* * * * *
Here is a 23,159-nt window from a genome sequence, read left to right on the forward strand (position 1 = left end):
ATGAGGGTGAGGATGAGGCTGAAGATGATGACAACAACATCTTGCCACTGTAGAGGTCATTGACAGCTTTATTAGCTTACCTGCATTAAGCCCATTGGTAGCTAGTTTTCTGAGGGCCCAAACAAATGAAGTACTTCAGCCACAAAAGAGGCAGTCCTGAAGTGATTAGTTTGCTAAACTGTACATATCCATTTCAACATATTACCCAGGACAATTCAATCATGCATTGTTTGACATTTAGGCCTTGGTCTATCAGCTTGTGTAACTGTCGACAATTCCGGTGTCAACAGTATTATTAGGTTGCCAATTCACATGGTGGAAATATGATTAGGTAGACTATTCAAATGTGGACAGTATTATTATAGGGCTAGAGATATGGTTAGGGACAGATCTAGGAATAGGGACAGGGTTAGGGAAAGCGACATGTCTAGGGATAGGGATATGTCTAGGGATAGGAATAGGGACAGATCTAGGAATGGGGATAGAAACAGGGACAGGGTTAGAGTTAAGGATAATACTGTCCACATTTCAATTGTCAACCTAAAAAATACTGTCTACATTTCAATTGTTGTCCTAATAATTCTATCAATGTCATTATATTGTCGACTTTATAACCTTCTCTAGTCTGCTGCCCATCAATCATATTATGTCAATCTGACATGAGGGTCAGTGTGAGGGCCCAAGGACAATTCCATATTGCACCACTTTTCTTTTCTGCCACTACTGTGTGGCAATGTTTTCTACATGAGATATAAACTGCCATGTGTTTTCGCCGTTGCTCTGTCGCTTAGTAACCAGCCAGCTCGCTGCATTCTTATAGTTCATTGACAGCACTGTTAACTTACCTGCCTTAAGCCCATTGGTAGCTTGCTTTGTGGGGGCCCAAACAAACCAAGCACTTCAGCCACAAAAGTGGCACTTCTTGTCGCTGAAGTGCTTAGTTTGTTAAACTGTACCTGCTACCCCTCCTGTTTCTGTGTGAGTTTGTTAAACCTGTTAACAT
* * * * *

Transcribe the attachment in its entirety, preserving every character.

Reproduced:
Here is a 23,159-nt window from a genome sequence, read left to right on the forward strand (position 1 = left end):
ATGAGGGTGAGGATGAGGCTGAAGATGATGACAACAACATCTTGCCACTGTAGAGGTCATTGACAGCTTTATTAGCTTACCTGCATTAAGCCCATTGGTAGCTAGTTTTCTGAGGGCCCAAACAAATGAAGTACTTCAGCCACAAAAGAGGCAGTCCTGAAGTGATTAGTTTGCTAAACTGTACATATCCATTTCAACATATTACCCAGGACAATTCAATCATGCATTGTTTGACATTTAGGCCTTGGTCTATCAGCTTGTGTAACTGTCGACAATTCCGGTGTCAACAGTATTATTAGGTTGCCAATTCACATGGTGGAAATATGATTAGGTAGACTATTCAAATGTGGACAGTATTATTATAGGGCTAGAGATATGGTTAGGGACAGATCTAGGAATAGGGACAGGGTTAGGGAAAGCGACATGTCTAGGGATAGGGATATGTCTAGGGATAGGAATAGGGACAGATCTAGGAATGGGGATAGAAACAGGGACAGGGTTAGAGTTAAGGATAATACTGTCCACATTTCAATTGTCAACCTAAAAAATACTGTCTACATTTCAATTGTTGTCCTAATAATTCTATCAATGTCATTATATTGTCGACTTTATAACCTTCTCTAGTCTGCTGCCCATCAATCATATTATGTCAATCTGACATGAGGGTCAGTGTGAGGGCCCAAGGACAATTCCATATTGCACCACTTTTCTTTTCTGCCACTACTGTGTGGCAATGTTTTCTACATGAGATATAAACTGCCATGTGTTTTCGCCGTTGCTCTGTCGCTTAGTAACCAGCCAGCTCGCTGCATTCTTATAGTTCATTGACAGCACTGTTAACTTACCTGCCTTAAGCCCATTGGTAGCTTGCTTTGTGGGGGCCCAAACAAACCAAGCACTTCAGCCACAAAAGTGGCACTTCTTGTCGCTGAAGTGCTTAGTTTGTTAAACTGTACCTGCTACCCCTCCTGTTTCTGTGTGAGTTTGTTAAACCTGTTAACAT